The Herfindahl-Hirschmann index (HHI), which is equal to the sum of the squares of the individual market shares of each of the undertakings active on the market, varies between 0 (atomistic market) and 10,000 (pure monopoly). The delta, i.e. the change in the HHI, is a useful proxy for the change in concentration directly brought about by the merger.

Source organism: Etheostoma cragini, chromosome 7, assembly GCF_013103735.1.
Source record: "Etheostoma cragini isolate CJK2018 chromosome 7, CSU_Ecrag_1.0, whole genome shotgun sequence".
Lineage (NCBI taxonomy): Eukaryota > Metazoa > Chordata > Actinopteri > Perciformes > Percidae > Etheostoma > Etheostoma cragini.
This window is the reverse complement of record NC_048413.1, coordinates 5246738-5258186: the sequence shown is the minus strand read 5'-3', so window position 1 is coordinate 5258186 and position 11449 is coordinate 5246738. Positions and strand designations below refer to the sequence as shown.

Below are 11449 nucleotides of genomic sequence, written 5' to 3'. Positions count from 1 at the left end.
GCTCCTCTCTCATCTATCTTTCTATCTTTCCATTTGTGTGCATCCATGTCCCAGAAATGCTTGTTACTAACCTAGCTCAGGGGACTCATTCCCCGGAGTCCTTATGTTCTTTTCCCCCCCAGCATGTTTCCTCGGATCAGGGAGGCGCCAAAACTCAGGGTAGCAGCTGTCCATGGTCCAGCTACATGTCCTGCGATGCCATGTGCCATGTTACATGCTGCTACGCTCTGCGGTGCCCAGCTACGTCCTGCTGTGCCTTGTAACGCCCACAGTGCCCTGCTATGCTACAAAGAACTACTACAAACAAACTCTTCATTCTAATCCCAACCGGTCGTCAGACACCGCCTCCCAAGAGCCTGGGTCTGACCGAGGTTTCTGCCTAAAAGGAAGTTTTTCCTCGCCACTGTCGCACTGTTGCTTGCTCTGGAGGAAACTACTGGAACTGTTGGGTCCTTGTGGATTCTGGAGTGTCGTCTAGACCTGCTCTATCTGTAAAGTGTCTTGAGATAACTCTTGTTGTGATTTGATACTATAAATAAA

In its Guidelines on the Assessment of Horizontal and Non-Horizontal Mergers, the Commission considers that it is unlikely for a horizontal merger to raise competition issues on a market where the post-merger HHI is less than 1,000, or between 1,000 and 2,000 with a delta below 250, or above 1,000 with a delta below 150. On the other hand, in spite of the existence of combined market shares below 30%, a concentration may hinder competition if the HHI and delta values are above those defined as initial indicators of the absence of competition concerns in the guidelines. A concentration raises no competition issues where the post-merger HHI is less than 2,000. According to the General Court, although exceeding the thresholds of the Herfindahl-Hirschmann index (HHI) does not give rise to the presumption of the existence of competition issues, the higher the excess, the greater the likelihood of such problems.